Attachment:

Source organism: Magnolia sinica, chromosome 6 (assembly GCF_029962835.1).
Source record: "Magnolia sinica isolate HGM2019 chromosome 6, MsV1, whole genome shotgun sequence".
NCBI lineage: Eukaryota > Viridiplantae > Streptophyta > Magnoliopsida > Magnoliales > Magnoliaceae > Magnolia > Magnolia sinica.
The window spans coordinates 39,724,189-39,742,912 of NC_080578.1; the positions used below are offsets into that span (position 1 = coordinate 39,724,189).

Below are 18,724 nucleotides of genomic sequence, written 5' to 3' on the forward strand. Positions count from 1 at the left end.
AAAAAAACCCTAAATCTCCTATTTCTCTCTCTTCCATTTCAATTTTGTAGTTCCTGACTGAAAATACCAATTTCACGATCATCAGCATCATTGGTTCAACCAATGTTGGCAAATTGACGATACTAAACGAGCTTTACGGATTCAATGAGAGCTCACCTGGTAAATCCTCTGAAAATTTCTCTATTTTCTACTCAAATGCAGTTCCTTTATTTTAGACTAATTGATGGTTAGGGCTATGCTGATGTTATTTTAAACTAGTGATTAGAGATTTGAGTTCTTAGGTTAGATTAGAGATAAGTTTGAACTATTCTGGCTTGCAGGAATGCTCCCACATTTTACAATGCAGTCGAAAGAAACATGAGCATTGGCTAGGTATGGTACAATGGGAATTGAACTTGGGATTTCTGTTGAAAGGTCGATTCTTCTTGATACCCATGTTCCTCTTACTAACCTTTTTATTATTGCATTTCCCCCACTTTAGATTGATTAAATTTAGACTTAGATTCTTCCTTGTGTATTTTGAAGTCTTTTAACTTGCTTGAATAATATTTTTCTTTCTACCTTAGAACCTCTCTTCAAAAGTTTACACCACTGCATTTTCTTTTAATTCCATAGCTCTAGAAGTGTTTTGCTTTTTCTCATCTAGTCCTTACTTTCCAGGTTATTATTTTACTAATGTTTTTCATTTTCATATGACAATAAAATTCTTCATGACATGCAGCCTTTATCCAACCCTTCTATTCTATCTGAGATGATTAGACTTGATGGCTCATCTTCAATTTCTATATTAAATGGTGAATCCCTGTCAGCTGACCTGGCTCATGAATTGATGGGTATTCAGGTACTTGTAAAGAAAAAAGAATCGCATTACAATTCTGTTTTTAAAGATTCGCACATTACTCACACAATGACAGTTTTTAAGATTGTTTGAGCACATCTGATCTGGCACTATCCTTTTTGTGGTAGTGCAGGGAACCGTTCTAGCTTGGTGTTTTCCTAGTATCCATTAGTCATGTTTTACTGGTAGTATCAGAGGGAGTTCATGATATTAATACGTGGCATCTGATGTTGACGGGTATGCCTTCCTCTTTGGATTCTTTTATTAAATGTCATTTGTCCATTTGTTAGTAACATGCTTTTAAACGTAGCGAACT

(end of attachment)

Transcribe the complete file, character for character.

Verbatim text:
Source organism: Magnolia sinica, chromosome 6 (assembly GCF_029962835.1).
Source record: "Magnolia sinica isolate HGM2019 chromosome 6, MsV1, whole genome shotgun sequence".
NCBI lineage: Eukaryota > Viridiplantae > Streptophyta > Magnoliopsida > Magnoliales > Magnoliaceae > Magnolia > Magnolia sinica.
The window spans coordinates 39,724,189-39,742,912 of NC_080578.1; the positions used below are offsets into that span (position 1 = coordinate 39,724,189).

Below are 18,724 nucleotides of genomic sequence, written 5' to 3' on the forward strand. Positions count from 1 at the left end.
AAAAAAACCCTAAATCTCCTATTTCTCTCTCTTCCATTTCAATTTTGTAGTTCCTGACTGAAAATACCAATTTCACGATCATCAGCATCATTGGTTCAACCAATGTTGGCAAATTGACGATACTAAACGAGCTTTACGGATTCAATGAGAGCTCACCTGGTAAATCCTCTGAAAATTTCTCTATTTTCTACTCAAATGCAGTTCCTTTATTTTAGACTAATTGATGGTTAGGGCTATGCTGATGTTATTTTAAACTAGTGATTAGAGATTTGAGTTCTTAGGTTAGATTAGAGATAAGTTTGAACTATTCTGGCTTGCAGGAATGCTCCCACATTTTACAATGCAGTCGAAAGAAACATGAGCATTGGCTAGGTATGGTACAATGGGAATTGAACTTGGGATTTCTGTTGAAAGGTCGATTCTTCTTGATACCCATGTTCCTCTTACTAACCTTTTTATTATTGCATTTCCCCCACTTTAGATTGATTAAATTTAGACTTAGATTCTTCCTTGTGTATTTTGAAGTCTTTTAACTTGCTTGAATAATATTTTTCTTTCTACCTTAGAACCTCTCTTCAAAAGTTTACACCACTGCATTTTCTTTTAATTCCATAGCTCTAGAAGTGTTTTGCTTTTTCTCATCTAGTCCTTACTTTCCAGGTTATTATTTTACTAATGTTTTTCATTTTCATATGACAATAAAATTCTTCATGACATGCAGCCTTTATCCAACCCTTCTATTCTATCTGAGATGATTAGACTTGATGGCTCATCTTCAATTTCTATATTAAATGGTGAATCCCTGTCAGCTGACCTGGCTCATGAATTGATGGGTATTCAGGTACTTGTAAAGAAAAAAGAATCGCATTACAATTCTGTTTTTAAAGATTCGCACATTACTCACACAATGACAGTTTTTAAGATTGTTTGAGCACATCTGATCTGGCACTATCCTTTTTGTGGTAGTGCAGGGAACCGTTCTAGCTTGGTGTTTTCCTAGTATCCATTAGTCATGTTTTACTGGTAGTATCAGAGGGAGTTCATGATATTAATACGTGGCATCTGATGTTGACGGGTATGCCTTCCTCTTTGGATTCTTTTATTAAATGTCATTTGTCCATTTGTTAGTAACATGCTTTTAAACGTAGCGAACT